3. Hey Darwin, Just something to keep in mind and yes the disclaimer: this is not legal advice. Before EMR's providers would still get sued and the paper formats had slight variation just like today's EMR systems. I don't see EMR as necessarily a way to protect yourself against litigation. You can do that with proper paper documentation. A well written note is a well written note it doesn't matter if its hand written or in a digital font, or what we used to call the American Standard Code for Information Interchange (ASCII), or simply just call text today. Someone once told me when I was a student to always do what is right for the patient and you really cannot ever go wrong. I have stuck to that throughout my career, even against management wishes (sometimes to my detriment), but knock on wood, have not been sued yet. Do what is right for your patient, and do your best to ignore all the other noise. If the noise is too great you may need to look elsewhere for a job. Remember, in the end the patient is suing you. If they know you truly do care about them, and you haven't been negligent, that is most of it. Patients are much less likely to sue someone if they know they have had proper treatment, and that you really care about them. Also your seasoned doc probably has good reason for giving EMR the finger. I am actively doing my best to use it as little as possible. What Joelseff said above has a lot of merit and I suspect Joelseff is an experienced provider. Best to you!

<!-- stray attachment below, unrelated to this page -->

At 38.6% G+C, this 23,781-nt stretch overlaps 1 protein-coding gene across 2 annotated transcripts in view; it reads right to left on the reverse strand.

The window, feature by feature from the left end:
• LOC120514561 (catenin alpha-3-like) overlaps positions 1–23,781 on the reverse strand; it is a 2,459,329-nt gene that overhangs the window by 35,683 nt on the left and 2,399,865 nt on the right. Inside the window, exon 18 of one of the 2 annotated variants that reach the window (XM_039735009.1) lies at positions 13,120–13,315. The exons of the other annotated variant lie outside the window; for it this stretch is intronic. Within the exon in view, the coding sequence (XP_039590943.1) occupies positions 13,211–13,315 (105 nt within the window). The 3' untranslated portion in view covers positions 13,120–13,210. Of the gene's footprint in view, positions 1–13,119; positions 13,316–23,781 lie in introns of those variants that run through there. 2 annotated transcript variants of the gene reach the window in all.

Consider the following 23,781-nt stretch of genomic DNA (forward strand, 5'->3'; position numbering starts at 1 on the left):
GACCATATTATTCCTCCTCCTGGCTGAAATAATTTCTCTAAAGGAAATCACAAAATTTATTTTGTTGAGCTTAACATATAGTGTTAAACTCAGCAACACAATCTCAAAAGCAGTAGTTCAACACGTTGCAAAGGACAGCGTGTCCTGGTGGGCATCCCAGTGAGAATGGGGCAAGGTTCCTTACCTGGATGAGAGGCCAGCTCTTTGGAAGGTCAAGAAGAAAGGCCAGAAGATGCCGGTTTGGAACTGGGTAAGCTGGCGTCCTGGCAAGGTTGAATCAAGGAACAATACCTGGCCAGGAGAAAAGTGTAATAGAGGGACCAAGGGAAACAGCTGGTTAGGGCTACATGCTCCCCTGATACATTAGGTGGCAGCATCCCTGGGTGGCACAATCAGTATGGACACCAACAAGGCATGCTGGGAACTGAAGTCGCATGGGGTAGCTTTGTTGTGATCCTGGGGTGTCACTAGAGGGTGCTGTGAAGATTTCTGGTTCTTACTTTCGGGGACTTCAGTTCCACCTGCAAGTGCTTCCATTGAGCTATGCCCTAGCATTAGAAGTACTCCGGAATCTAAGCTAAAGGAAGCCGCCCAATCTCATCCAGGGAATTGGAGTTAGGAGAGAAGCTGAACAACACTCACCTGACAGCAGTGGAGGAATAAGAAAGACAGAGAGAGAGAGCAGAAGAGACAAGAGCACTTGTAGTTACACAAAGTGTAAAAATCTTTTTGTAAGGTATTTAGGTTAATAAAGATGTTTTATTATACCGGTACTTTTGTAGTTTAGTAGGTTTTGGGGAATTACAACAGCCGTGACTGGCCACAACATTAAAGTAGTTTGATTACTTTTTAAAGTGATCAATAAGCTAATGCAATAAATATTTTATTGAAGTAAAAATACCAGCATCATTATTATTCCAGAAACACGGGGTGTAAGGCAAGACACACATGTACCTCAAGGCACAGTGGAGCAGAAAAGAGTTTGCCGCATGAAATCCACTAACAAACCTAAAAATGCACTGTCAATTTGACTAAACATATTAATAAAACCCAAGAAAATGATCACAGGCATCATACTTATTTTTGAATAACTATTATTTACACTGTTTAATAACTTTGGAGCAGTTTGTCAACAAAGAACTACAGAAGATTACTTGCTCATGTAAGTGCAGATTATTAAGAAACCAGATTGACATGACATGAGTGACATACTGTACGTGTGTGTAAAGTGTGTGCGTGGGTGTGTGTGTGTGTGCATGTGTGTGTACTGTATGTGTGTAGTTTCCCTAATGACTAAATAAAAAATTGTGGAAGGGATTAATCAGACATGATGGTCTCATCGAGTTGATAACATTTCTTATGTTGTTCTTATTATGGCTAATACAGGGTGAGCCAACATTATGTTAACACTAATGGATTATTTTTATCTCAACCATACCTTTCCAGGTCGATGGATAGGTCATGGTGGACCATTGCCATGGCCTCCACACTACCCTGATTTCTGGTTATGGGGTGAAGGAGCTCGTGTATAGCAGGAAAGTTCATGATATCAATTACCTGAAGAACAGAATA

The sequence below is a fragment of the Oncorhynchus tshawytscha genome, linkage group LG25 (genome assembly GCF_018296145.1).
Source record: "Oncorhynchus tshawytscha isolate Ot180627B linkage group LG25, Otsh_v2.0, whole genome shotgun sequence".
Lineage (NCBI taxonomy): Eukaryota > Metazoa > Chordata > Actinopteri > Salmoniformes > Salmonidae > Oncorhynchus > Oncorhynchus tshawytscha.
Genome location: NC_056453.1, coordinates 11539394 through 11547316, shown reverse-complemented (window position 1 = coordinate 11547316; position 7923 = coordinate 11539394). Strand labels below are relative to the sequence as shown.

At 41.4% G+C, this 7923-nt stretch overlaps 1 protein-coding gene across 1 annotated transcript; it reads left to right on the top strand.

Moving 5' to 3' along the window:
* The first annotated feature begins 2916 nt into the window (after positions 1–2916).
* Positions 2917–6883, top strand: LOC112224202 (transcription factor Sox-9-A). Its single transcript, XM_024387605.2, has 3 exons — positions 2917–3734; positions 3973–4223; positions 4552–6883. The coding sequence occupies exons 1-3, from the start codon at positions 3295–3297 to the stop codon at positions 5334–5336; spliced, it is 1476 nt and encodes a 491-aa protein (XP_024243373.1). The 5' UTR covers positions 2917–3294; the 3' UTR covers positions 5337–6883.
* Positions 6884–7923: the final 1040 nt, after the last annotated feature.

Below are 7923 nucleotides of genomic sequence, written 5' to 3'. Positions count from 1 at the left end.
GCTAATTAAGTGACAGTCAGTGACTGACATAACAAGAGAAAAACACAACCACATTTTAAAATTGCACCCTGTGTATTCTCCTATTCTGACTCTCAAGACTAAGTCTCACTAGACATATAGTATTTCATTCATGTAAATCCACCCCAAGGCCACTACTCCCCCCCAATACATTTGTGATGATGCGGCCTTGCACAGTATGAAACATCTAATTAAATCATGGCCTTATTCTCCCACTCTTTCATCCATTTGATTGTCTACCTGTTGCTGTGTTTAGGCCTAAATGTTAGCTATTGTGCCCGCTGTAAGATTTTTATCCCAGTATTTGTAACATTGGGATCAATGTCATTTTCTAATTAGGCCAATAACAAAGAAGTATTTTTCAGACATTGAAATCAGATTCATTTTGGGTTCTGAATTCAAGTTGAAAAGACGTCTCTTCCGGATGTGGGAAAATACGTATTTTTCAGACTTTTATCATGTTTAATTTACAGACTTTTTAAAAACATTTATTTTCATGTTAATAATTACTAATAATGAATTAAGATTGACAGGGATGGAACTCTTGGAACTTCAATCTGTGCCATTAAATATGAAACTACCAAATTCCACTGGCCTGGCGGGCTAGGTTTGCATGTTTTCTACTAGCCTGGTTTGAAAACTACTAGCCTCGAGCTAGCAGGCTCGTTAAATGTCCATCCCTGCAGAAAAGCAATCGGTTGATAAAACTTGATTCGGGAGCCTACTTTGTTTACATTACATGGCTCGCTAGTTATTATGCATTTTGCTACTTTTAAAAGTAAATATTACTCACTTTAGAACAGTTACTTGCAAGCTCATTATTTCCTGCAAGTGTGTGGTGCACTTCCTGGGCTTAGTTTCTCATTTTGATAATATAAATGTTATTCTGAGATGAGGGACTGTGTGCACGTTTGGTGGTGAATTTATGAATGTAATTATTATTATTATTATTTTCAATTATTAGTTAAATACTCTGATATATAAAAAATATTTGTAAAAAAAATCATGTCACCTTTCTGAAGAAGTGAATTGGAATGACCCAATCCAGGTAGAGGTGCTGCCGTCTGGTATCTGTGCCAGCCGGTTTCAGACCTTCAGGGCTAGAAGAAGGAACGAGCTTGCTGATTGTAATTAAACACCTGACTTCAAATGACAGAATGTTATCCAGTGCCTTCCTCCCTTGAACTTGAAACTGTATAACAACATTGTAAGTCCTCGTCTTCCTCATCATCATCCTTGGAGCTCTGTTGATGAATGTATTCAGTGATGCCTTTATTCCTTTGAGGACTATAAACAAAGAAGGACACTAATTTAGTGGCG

4. I appreciate all your feedback. I definitely found that EMR's really did not help my patient-provider relationship. In fact, my job became much harder as soon as I started using them. Mind you, I am very computer literate so it wasn't the EMR part. Initally EMR was promised as a paperless system and everyone's chart would be on one system. With all the rules and constraints imposed by insurance companies, we are using more paper now than ever. Meaningful use. LOL.. For who? Patient's were originally in charge of their health, now insurance companies could mandate that providers get a patients's HgB A1c < 6.0. It was no longer the patient's job to take responsibility for their own health. The push for the provider to be responsible for the patient was on. I have enjoyed healthcare less and less over the years as EMR has implemented more and more. I may still use something like Practice fusion for e-prescribing but I am hesitant to implement it fully. Ventana does have a point about getting everything loaded into the system. If someone does request a chart, then it's easy enough to send it electronically. Having said that, if a patient wants to submit a claim to their insurance company will the insurance company make it a big deal if I simply use a template system (i.e. MS Word). In other words, as the provider, is it my job to put it in the insurance companies format (i.e. EMR), or will they do that on their end with my note? I imagine patient's will want to submit claims and I am just factoring this into my reasoning. I don't want to be typing up notes more than once. Part of this message is also just me needing to vent because medicine is becoming such a corporate endeavor. I truly feel sorry for new graduates coming out into this mess. The good news is they won't know any different.